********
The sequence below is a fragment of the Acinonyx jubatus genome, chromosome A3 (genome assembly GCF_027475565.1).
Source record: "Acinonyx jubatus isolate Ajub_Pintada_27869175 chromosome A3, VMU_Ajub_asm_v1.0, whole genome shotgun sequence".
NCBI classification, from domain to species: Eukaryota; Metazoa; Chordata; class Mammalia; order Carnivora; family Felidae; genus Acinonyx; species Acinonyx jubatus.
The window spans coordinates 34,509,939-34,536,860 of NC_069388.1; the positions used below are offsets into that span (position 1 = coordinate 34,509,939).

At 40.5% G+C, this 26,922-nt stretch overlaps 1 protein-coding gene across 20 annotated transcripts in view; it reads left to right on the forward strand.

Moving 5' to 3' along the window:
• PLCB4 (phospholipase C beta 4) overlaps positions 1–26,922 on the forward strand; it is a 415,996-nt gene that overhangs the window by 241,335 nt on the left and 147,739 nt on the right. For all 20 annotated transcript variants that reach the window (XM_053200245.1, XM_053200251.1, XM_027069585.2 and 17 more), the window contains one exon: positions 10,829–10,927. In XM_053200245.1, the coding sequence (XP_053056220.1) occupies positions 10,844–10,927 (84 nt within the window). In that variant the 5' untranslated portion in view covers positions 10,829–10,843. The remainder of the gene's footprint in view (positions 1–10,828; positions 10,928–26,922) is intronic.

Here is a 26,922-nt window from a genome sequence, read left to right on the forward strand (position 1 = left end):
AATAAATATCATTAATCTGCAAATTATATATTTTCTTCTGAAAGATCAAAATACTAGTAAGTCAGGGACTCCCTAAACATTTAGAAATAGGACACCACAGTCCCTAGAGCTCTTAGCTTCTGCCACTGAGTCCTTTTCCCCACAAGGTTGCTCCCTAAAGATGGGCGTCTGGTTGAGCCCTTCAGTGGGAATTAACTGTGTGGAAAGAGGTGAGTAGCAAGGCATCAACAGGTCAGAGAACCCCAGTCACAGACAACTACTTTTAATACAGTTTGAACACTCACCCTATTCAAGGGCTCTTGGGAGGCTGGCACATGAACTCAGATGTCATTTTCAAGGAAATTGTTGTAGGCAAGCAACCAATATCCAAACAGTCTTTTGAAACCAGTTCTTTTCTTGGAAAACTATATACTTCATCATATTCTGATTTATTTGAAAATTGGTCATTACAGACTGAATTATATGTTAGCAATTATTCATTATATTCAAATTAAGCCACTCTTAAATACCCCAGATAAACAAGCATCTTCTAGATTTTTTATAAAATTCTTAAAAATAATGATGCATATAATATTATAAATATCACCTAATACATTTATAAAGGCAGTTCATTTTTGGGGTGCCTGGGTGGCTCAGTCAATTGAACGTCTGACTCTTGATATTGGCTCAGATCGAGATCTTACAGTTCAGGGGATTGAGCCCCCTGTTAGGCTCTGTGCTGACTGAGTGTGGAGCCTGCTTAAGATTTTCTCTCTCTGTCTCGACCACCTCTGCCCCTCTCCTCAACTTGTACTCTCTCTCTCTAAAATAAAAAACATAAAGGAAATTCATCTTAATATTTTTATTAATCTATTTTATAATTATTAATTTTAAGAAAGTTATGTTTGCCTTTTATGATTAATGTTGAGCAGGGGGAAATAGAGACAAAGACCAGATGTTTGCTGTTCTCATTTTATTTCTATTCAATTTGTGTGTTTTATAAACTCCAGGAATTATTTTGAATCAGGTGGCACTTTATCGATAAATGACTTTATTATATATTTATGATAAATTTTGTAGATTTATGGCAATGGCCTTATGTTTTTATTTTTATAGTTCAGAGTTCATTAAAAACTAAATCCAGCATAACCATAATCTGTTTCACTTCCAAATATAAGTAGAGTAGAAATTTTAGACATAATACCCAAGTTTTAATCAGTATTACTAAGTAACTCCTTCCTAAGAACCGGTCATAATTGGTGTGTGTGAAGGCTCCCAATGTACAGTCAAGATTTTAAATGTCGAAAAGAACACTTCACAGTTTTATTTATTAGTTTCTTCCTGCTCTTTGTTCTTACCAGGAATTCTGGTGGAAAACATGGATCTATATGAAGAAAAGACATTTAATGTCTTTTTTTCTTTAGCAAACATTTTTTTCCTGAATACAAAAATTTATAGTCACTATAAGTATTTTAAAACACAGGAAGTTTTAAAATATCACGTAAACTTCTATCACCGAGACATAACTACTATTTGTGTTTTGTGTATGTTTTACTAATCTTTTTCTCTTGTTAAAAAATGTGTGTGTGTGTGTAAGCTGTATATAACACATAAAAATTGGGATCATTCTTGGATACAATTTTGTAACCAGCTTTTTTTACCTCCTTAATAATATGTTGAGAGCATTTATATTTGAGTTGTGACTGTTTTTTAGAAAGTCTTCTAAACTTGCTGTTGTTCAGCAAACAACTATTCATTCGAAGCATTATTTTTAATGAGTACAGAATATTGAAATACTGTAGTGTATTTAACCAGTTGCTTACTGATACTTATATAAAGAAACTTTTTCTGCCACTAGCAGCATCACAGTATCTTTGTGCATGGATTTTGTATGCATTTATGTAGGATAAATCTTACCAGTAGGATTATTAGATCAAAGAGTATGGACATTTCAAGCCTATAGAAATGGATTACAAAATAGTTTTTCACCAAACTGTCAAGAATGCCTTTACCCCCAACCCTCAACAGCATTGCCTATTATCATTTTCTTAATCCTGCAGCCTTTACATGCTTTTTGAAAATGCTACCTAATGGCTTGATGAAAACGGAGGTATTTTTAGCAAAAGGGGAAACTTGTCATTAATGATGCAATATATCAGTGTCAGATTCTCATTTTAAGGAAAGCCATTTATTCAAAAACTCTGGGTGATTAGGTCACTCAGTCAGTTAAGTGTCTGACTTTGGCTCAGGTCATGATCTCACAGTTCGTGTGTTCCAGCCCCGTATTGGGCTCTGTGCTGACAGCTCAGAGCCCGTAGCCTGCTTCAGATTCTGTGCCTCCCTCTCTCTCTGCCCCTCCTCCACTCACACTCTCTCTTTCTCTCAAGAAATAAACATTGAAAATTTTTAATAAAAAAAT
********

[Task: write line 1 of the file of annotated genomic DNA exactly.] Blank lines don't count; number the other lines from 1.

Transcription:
The sequence below is a fragment of the Acinonyx jubatus genome, chromosome A3 (genome assembly GCF_027475565.1).